“This escalation in levy further complicates the aviation industry’s intricate pricing structures and advanced booking systems. It introduces an additional and unpredictable variable into an already complex equation,” the party said.
“The long-term effects will unquestionably lead to heightened fluctuations in end-user prices, destabilising the industry.”
The opposition party said that the amendment appears to have been enacted without any consultation with industry stakeholders.
The DA said that the lack of transparency and engagement violates the principles of public participation, fundamental tenets of the original Levies Act.
“This approach threatens the very democratic processes that underpin our legislative systems. A unilateral decision of this magnitude undermines the stability of the industry and dismisses the invaluable insights industry stakeholders could provide.”
The DA has called on the minister to explain and justify the decision and reveal the methods behind the levy amendment. Moreover, it called on the South African Civil Aviation Authority to retract the changes.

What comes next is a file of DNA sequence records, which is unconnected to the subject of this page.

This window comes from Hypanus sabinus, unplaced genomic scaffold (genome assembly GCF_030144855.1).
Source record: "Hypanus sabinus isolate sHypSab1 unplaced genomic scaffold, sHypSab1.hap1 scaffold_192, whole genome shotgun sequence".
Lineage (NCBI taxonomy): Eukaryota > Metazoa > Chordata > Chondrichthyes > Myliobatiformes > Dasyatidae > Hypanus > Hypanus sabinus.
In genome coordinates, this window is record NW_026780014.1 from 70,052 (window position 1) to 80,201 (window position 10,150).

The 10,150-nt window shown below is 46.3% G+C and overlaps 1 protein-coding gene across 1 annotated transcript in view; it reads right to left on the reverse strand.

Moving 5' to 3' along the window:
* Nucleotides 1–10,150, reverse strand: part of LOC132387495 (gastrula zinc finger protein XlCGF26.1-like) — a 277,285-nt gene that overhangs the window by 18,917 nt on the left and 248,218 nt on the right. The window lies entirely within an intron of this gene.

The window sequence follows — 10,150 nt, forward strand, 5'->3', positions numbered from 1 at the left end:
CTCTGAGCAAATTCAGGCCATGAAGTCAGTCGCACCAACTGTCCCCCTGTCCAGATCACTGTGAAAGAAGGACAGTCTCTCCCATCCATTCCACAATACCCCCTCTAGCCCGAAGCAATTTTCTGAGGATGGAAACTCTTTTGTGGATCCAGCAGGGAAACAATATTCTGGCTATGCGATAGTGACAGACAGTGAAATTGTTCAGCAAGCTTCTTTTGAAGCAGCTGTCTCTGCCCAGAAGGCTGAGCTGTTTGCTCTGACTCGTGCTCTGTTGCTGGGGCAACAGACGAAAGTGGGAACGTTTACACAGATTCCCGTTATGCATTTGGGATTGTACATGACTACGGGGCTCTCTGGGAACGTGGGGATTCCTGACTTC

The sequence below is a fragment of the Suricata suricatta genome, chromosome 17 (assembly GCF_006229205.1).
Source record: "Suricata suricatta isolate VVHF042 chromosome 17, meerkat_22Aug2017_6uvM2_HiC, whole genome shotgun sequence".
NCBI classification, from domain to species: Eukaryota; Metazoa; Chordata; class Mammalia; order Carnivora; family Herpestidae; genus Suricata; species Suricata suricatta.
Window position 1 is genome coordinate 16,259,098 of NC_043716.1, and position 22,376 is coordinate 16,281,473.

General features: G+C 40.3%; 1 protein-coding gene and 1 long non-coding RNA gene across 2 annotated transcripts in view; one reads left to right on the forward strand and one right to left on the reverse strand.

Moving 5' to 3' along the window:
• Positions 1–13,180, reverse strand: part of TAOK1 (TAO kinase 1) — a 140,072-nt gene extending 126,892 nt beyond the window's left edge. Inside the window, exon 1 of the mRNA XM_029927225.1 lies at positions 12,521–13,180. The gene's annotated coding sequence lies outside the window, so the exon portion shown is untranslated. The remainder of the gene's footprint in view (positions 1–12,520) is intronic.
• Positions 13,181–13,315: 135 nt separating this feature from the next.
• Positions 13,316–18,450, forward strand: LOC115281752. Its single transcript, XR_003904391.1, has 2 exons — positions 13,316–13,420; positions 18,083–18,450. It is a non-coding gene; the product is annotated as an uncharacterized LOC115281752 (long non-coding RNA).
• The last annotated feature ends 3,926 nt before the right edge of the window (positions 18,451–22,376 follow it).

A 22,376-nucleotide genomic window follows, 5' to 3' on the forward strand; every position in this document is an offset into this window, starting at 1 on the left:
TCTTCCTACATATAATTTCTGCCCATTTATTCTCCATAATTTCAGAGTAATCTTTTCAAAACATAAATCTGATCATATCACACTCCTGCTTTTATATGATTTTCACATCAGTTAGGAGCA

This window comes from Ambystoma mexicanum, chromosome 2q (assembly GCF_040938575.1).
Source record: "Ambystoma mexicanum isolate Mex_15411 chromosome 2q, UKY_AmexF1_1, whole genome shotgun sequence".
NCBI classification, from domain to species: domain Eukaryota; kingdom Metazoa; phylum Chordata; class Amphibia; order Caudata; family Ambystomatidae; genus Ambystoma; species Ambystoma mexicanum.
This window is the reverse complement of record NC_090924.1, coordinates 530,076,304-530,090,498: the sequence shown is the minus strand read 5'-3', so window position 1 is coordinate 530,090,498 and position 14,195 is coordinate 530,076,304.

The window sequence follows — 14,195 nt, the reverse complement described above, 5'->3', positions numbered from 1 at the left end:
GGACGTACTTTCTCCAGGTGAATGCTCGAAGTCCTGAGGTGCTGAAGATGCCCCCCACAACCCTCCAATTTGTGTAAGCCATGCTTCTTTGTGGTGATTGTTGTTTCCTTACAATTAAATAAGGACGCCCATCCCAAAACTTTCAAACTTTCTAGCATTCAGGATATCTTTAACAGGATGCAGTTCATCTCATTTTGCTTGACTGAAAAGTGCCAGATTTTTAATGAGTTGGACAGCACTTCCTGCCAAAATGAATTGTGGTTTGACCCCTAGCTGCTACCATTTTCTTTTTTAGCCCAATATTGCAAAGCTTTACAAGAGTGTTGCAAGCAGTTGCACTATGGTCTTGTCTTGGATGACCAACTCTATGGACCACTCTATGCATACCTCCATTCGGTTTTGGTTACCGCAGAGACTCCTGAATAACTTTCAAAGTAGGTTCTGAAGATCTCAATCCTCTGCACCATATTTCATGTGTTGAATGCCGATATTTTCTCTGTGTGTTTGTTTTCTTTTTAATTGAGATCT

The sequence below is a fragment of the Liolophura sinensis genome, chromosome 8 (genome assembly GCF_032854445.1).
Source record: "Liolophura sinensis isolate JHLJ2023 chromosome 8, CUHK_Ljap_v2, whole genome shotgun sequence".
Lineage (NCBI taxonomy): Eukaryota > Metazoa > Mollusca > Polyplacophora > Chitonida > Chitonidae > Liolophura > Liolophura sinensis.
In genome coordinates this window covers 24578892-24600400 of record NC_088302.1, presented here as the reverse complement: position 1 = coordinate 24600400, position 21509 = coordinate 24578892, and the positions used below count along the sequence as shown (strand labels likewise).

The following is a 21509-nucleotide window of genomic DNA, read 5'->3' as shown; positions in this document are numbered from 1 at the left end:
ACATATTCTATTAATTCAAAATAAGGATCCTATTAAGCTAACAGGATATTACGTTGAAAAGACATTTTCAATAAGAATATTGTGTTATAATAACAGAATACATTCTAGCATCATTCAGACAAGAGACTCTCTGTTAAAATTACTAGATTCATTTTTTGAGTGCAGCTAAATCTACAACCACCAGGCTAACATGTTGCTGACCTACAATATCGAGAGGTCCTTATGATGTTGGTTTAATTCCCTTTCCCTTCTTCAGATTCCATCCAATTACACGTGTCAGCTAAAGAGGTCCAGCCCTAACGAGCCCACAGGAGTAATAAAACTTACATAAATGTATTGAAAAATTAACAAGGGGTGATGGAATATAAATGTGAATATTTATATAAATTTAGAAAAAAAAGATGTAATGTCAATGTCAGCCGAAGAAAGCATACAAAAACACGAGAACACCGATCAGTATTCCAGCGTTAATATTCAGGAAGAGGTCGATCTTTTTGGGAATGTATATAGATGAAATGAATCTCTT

South Africa’s domestic airline industry has been on rocky footing since the pandemic and liquidation of Comair, which took out 40% of all domestic flight capacity. While the industry has built up more capacity since then, the sector is still clawing back losses made during the Covid pandemic.
Sourcing and storing jet fuel has been a tricky challenge for the airline industry of late, as South Africa lacks oil refining capacity.
Recently there have been significant delays in the import of crude oil, a lack of bugger stock and delayed shipments, among other things, that caused two major airports to reschedule flights for lack of jet fuel.
Over 2022, aviation fuel costs skyrocketed by 80%, and demand increased heavily following a return to domestic travel as restrictions lifted.
According to a recent study by Discovery Bank, these changes in the industry have resulted in ticket prices increasing by 30% to 55% for local flights in 2022, compared to 2019.
Load shedding has not made the situation any easier. On 5 March, the Airports Company of South Africa (ACSA) reported low jet fuel reserves at Cape Town International Airport following load shedding stalled suppliers.
Making travel even more expensive, the Department of Transport in February this year gazetted changes to airport tariffs – hiking the cost of using airport facilities, including parking, VAT and passenger service fees.
The new fee schedule will see passenger service fees increase to R97.38, including VAT, for domestic travel, and up to R266.05 per passenger for travel to other destinations. These are carried directly into the price of air tickets.